JMXConnector connector = initConnection(host, port, username, password);

        // get mbean connection
        MBeanServerConnection mbconn = connector.getMBeanServerConnection();

        // get domain service mbean. This is the topmost mbean
        DomainRuntimeServiceMBean domainService = (DomainRuntimeServiceMBean) MBeanServerInvocationHandler.
                newProxyInstance(mbconn, new ObjectName(DomainRuntimeServiceMBean.OBJECT_NAME));

        // Obtain MBean for peforming read only operations. Notice that the name
        // of the mbean for the core data does not contain any session name.
        ALSBConfigurationMBean alsbCore = (ALSBConfigurationMBean) domainService.findService(ALSBConfigurationMBean.NAME, ALSBConfigurationMBean.TYPE, null);

        Set<Ref> refs = alsbCore.getProjects();
        byte[] contentsProj = alsbCore.exportProjects(new ArrayList(refs), null);

        //write the projects to the target directory
        FileOutputStream fos = new FileOutputStream("target/export-sbconfig.jar");
        fos.write(contentsProj);
        fos.close();

        //unzip the zip file
        File unzipDir = new File("target/export-sbconfig");
        FileUtils.unZipIt("target/export-sbconfig.jar", unzipDir);

        //loop through them and read the value
        File[] files = unzipDir.listFiles();
        DeployedService service;
        for (File file : files) {
            //name of the directory
            String name = file.getName();
            if (name.contains("_")) {
                String description = XMLUtils.readDescription(file.getAbsolutePath() + "/_projectdata.LocationData");
                service = new DeployedService();
                service.setNaam(name);
                service.setVersie(description);
                result.add(service);
            }
        }

        //delete the zip and the unzip dir
        FileUtils.delete(unzipDir);
        FileUtils.delete(new File("target/export-sbconfig.jar"));

        connector.close();
        return result;
    }

As you can see I export the zip file to the target directory, unzip it there and then loop through them and checking the _projectdata.LocationData file. What about the dependencies here? Netbeans found the obvious ones for me which where module-kernel-api and module-configfwk both in com.oracle.servicebus.core. So

        <dependency>
            <groupId>com.oracle.servicebus.core</groupId>
            <artifactId>module-kernel-api</artifactId>
            <version>12.1.3-0-0</version>
            <type>jar</type>
        </dependency>
        <dependency>
            <groupId>com.oracle.servicebus.core</groupId>
            <artifactId>module-configfwk</artifactId>
            <version>12.1.3-0-0</version>
            <type>jar</type>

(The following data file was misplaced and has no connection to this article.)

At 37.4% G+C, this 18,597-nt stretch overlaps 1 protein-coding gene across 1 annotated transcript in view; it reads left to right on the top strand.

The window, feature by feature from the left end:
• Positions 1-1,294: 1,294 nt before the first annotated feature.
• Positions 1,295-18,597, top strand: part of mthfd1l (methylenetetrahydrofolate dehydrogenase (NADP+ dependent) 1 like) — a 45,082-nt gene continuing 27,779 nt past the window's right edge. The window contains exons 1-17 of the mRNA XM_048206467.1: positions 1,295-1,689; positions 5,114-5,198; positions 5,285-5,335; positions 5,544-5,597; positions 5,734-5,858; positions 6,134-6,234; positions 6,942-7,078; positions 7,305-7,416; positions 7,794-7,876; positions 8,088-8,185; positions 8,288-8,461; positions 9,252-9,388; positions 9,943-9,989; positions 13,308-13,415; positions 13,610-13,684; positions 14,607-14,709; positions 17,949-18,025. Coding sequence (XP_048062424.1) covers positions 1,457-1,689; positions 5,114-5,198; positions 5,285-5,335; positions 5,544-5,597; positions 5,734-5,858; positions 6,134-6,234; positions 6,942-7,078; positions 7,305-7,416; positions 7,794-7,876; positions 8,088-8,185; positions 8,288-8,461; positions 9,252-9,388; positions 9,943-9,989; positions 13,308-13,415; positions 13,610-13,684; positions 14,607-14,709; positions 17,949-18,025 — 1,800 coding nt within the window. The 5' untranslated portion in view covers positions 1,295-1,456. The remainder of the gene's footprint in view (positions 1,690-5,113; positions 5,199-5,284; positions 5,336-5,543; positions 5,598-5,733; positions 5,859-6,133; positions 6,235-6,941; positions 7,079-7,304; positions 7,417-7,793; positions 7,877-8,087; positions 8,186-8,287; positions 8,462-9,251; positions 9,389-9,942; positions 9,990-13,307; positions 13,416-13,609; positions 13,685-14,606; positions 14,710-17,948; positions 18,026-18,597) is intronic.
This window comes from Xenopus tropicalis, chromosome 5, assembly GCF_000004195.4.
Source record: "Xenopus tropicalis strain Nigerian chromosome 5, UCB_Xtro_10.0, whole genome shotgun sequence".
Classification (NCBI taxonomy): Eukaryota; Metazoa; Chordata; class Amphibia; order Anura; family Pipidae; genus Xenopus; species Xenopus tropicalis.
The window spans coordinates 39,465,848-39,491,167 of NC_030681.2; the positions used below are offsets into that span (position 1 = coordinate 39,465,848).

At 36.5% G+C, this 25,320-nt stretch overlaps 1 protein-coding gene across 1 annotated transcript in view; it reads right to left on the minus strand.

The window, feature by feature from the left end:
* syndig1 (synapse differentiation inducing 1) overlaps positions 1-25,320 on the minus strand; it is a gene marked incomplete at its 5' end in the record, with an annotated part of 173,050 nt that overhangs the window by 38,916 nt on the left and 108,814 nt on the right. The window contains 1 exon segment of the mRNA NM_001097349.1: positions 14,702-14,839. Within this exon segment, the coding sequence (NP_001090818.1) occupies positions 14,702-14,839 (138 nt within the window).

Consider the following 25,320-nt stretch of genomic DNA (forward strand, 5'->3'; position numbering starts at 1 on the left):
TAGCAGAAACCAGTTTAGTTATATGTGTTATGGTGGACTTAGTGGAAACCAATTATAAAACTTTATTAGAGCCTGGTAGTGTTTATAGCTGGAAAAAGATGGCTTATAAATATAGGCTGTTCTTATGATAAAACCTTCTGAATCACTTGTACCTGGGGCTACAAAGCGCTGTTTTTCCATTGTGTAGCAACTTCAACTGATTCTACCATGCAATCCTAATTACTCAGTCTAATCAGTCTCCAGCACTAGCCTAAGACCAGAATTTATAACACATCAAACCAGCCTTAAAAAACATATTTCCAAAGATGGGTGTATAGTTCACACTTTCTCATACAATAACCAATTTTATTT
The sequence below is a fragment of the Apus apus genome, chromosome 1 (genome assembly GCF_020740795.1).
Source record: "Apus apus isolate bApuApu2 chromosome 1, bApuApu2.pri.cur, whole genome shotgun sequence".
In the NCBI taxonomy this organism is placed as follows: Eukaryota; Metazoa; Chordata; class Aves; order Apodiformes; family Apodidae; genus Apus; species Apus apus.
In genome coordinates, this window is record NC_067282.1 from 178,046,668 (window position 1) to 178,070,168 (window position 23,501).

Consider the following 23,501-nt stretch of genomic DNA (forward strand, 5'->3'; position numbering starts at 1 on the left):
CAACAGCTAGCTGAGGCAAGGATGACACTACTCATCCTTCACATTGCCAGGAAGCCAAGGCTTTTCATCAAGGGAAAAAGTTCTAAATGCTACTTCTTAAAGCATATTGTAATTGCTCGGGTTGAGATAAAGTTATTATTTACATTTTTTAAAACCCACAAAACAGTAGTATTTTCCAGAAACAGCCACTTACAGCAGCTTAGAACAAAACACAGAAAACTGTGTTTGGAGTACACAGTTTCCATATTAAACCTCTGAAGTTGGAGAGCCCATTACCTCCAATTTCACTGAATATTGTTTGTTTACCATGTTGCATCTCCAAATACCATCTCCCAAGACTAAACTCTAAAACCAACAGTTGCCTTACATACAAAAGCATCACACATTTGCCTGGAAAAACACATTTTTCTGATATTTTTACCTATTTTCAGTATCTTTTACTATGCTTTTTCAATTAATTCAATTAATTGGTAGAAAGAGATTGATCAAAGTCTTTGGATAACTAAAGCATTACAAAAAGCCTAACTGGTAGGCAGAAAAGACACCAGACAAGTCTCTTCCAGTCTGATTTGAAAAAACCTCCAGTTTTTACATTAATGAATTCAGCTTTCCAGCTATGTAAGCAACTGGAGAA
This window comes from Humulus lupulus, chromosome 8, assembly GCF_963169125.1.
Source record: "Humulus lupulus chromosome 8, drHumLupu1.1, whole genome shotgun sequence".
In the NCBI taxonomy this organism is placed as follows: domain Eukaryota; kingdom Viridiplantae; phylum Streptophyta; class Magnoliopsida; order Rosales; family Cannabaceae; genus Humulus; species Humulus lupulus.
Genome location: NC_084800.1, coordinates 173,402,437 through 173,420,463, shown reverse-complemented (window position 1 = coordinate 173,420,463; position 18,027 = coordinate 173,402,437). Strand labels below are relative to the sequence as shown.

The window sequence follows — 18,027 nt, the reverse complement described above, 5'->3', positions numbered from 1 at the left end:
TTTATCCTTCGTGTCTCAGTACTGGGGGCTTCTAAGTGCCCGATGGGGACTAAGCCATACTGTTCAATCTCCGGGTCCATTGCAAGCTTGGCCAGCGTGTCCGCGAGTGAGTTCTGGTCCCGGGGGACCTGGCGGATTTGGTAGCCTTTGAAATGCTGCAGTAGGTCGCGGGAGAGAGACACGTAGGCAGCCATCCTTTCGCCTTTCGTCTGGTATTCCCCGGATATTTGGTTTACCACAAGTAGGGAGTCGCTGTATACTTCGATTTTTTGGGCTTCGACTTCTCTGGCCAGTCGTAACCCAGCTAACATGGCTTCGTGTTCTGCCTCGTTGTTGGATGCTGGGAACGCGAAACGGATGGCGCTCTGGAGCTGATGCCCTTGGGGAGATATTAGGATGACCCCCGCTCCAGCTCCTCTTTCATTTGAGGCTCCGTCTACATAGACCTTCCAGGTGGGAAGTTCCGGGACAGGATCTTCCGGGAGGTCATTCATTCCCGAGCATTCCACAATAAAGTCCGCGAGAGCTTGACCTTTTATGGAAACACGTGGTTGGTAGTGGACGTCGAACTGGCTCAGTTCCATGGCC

</dependency>

Well that seemed about right. I tried to give it a spin but unfortunately I ran into a ClassNotFoundException……..specificaly com.bea.wli.sb.management.configuration.DelegatedALSBConfigurationMBean. It seemed I needed something else at runtime. After some Googling, I found out the jar I needed was sb-kernel-impl.jar but I couldn’t find it anywhere on the 12C installation. In a 11G installation, it was under OSB_DOMAIN/lib so I spinned up an old 11G VM and grabbed the jar and uploaded it into my maven repo. Again, give it a try…..and there we go….it work. Next I tweaked it a bit so I could start it from Jenkins and it would output the list in easy readable format. The result look like this.

overview

SOA Suite 12C: Generating a JSON Web Token (JWT) in OSB

“JSON Web Token (JWT) is a JSON-based open standard (RFC 7519) for creating access tokens that assert some number of claims. For example, a server could generate a token that has the claim “logged in as admin” and provide that to a client. The client could then use that token to prove that it is logged in as admin. The tokens are signed by the server’s key, so the client is able to verify that the token is legitimate. The tokens are designed to be compact, URL-safe and usable especially in web browser single sign-on (SSO) context. JWT claims can be typically used to pass identity of authenticated users between an identity provider and a service provider, or any other type of claims as required by business processes. The tokens can also be authenticated and encrypted.” Wikipedia

jwt

I guess the above text says it all. I won’t be going into all the JWT details as you can read most of it online on JWT.io. For my current customer I had to interface with a SaaS product which used JWT as authentication measure. There are quite some libraries for Java which you can use to generate tokens. To mention a few:

  • com.auth0.java-jwt
  • org.bitbucket.b_c.jose4j
  • com.nimbusdsnimbus.jose-jwt
  • io.jsonwebtoken.jjwt